Every day that my schedule allows, I take my dog, Dusty, for a walk down historic Main Street in Suffield, Connecticut. Eventually, we pass the signature orange flags for the Suffield Academy, which bear the seal and Latin motto of the Academy: Esse Quam Videri. Unschooled in Latin, but always curious, I looked up the translation: “To be, rather than to seem.” Hmm…what does this mean? It turns out that people have been asking this for a long time!
Two thousand years ago when the Roman philosopher Cicero used the phrase he was opining about being virtuous rather than seeming to be virtuous. The playwright Aeschylus raised the question about being brave rather than seeming to be brave. The more you read, the stronger the implication is that it’s better to be than to seem. Well, sometimes we don’t get that luxury.
In my 20+ years in corporate America, there were numerous times where I had to seem more confident or powerful or brave or extroverted than I felt at the moment. Our coaches and seminar participants tell us that they struggle with this, too. For instance, in our Building Professional Presence program we share one of the dictionary definitions of presence, which is “the ability to project a sense of ease or poise.” and we almost always discuss that chicken-and-egg question which is “Do I have to feel poised to act like I am, or can acting poised actually help me feel like I am?” This isn’t an either/or question. In fact, we believe that being and seeming are mutually reinforcing (and so does the research).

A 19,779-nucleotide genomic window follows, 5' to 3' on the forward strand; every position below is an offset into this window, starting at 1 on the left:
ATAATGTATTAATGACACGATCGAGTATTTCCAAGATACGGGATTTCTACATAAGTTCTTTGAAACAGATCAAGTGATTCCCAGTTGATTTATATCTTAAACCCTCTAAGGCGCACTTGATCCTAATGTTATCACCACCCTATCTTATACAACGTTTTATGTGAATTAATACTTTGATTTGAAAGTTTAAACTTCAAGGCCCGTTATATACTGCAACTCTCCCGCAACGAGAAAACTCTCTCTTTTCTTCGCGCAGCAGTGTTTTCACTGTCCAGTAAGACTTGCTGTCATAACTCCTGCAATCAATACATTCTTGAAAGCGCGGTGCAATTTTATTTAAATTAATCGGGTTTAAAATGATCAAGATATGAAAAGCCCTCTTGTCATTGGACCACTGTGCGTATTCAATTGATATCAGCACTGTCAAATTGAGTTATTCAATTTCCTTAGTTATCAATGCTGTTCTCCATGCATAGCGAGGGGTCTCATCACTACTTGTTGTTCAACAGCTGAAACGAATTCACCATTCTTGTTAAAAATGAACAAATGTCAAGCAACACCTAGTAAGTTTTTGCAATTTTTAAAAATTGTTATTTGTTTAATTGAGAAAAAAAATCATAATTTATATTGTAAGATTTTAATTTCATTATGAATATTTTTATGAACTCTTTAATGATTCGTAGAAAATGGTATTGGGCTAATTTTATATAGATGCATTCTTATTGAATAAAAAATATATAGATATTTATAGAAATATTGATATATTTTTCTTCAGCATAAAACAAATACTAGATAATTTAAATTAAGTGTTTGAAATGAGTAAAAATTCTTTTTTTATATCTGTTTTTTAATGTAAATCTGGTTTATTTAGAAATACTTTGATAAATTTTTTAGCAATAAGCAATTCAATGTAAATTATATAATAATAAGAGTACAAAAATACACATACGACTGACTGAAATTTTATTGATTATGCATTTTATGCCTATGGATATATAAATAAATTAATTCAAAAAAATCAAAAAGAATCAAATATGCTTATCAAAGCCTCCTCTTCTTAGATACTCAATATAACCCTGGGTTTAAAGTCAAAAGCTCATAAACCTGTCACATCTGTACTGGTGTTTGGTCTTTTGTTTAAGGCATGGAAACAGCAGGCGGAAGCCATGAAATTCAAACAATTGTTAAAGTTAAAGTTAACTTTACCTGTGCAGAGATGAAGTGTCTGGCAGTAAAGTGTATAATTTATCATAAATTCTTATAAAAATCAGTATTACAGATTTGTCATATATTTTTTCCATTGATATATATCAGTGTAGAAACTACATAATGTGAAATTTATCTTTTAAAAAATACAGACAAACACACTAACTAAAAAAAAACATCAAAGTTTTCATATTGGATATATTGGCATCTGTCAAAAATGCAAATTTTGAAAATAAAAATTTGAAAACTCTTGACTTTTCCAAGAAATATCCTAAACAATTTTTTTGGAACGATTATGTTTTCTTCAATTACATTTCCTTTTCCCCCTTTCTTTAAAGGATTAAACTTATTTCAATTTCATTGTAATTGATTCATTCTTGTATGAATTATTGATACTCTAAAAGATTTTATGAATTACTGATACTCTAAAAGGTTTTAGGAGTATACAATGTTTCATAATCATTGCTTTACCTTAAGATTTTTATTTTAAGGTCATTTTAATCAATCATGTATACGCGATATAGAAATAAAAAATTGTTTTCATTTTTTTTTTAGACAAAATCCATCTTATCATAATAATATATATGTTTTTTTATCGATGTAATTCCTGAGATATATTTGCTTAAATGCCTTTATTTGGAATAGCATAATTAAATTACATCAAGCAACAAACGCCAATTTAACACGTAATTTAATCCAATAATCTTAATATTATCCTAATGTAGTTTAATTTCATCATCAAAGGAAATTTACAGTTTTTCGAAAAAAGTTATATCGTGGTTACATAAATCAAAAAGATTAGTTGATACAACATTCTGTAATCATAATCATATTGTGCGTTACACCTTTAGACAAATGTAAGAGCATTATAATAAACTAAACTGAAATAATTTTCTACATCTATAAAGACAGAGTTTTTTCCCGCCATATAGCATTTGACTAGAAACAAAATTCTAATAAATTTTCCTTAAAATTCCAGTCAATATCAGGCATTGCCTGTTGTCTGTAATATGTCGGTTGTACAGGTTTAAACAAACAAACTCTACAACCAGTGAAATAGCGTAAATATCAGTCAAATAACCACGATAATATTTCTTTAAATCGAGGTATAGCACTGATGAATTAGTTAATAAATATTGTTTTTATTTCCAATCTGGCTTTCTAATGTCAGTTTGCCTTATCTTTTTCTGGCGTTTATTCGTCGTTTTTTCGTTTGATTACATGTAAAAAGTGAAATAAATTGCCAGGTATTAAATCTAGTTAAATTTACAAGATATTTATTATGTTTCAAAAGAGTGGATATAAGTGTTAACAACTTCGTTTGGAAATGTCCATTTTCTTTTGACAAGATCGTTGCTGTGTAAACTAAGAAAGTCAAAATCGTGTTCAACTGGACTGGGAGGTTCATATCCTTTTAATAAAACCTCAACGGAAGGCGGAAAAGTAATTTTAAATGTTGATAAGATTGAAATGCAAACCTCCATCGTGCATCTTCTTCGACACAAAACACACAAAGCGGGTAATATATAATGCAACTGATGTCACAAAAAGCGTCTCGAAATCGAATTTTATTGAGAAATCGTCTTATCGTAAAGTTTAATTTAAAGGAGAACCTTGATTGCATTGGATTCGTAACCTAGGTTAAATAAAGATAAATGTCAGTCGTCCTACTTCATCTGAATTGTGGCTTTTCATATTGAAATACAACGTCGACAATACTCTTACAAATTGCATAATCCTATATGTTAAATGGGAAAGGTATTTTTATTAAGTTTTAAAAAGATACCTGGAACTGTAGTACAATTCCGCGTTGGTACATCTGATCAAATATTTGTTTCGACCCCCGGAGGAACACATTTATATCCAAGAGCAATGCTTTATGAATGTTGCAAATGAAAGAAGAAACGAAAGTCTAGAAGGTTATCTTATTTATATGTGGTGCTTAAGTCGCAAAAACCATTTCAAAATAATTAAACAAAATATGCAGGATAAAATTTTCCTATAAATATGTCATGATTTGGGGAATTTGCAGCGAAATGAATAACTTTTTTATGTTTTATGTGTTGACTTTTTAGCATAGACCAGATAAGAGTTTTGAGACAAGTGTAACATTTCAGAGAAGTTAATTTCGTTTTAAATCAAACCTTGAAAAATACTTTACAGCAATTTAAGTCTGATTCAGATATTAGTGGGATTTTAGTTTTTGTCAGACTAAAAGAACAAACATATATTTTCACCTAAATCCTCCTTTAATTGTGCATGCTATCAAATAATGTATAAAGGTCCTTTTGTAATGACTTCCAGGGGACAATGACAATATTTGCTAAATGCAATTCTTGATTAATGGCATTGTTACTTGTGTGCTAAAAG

When I’m coaching an anxious presenter, for example, we work on both seeming confident and being confident. Specifically:
One can seem more confident by managing the “mechanics” of confidence, which include good posture with an absence of tension, solid eye contact, expressive face, and a voice that is strong, clear and well-paced. All of these behaviors can be practiced and displayed regardless of the underlying feeling. This is a “fake it ’til you make it” approach.
The “reality” of confidence is actually being confident. Presenters tell me they feel most confident when they have knowledge of the subject and the audience, well-constructed content that is thoroughly rehearsed, and a well-rested, well-nourished delivery system (plenty of sleep and a good breakfast!). This shows up as “confident” and again, all of this is within the speaker’s control.
Mutual reinforcement occurs with successful presentations, which turn “seem” into “be” because the speaker has now experienced the feeling of confidence and can carry that forward.
At work, when we put on our game face and act braver or more courageous than we really feel, we are in fact stepping into a challenge that truly requires bravery or courage. When we triumph, we need to acknowledge that we might just be braver or smarter or more confident than we thought.
Have you had this experience? Let me know what you think.